Three big reasons to register to vote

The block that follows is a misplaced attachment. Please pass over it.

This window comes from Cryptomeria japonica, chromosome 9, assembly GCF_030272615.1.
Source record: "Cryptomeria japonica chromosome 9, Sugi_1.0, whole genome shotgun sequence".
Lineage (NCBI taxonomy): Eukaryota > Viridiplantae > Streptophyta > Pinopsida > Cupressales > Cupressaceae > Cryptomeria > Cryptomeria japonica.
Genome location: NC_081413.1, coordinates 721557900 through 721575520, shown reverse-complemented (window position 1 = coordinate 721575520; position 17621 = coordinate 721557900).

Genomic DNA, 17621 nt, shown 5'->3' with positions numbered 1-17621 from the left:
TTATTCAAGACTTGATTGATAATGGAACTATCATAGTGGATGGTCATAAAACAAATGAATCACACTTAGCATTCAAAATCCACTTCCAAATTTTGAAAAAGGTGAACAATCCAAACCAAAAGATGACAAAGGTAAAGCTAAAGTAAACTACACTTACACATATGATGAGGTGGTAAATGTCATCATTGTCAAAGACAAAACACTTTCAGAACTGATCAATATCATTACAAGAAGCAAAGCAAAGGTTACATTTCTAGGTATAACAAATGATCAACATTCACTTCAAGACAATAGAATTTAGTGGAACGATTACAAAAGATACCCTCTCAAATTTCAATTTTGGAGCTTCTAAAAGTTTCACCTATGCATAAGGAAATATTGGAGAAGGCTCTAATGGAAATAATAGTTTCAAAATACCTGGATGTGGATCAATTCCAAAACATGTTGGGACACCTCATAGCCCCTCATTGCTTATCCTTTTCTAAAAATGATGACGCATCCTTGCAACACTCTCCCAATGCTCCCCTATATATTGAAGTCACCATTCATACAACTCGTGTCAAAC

Election Day is May 8, and the citizens of Aspen have some serious choices to make.There are two open seats on Aspen City Council and the mayor’s seat is up for grabs as well. Already, the battle lines for the fields of candidates are being drawn. We’ve got candidates who bring a capitalist bent to their politics, and others whose candidacies border on socialism. And, there are those in the middle.This space today isn’t being used to argue the merits of their arguments or to endorse the candidates. It is, however, a call on Aspen residents to register to vote if they haven’t already. April 9 is the deadline, and eligible citizens can register at City Hall or at the Pitkin County Clerk & Recorder’s Office.And if there was ever a year to register to vote, this is it. For sure, it seems that every election season the same battle cry emerges: Aspen is at a crossroads. But that rings as true as ever as we approach Election Day, largely in part of three major issues that will define the city’s future. 1) The Entrance to Aspen – This is the issue that won’t go away, chiefly because daily gridlock won’t go away. Candidates are making their best pitches for either the preferred alternative, otherwise known as the modified direct through the Marolt open space, or making changes to the existing entrance. Something has to give, but based on the long-standing history of this debate that’s hardly a sure thing. 2) Affordable housing – Two of the candidates bring contrasting views about the Aspen’s affordable housing program. Mayoral candidate Tim Semrau wants to raise the appreciation cap on deed-restricted housing to 5 percent. This method, Semrau argues, will put more money in the working class’ pockets. Opponent Mick Ireland wants to keep it at its existing 3 percent, on the belief that those who literally bought into this program should also have a sense of altruism. Torre, meanwhile, has no stated position on Semrau’s proposal. Instead, the city councilman feels the focus should be on seeking new opportunities for affordable housing. 3) Development vs. preservation – Fueled by this Saturday’s closing of the Red Onion and the recent fallout between the owners of the Hotel Jerome and the City Council, this issue is about as emotional as it gets for locals, not withstanding the S-curves. Two building moratoriums later, voters are looking at the potential of having a City Council with a majority of its seats controlled by those whose livings are fed by the hand of development, or those whose aren’t. Either way, the balance of our future City Council could very well determine how Aspen looks in the very near future.Of course, there are other issues that will drive the May election, but we feel these three are the litmus tests for Aspen. So remember, April 9 is the last day to register to vote in the upcoming election. After all, it’s the one chance we’ll have a say about Aspen, with all votes being equal.
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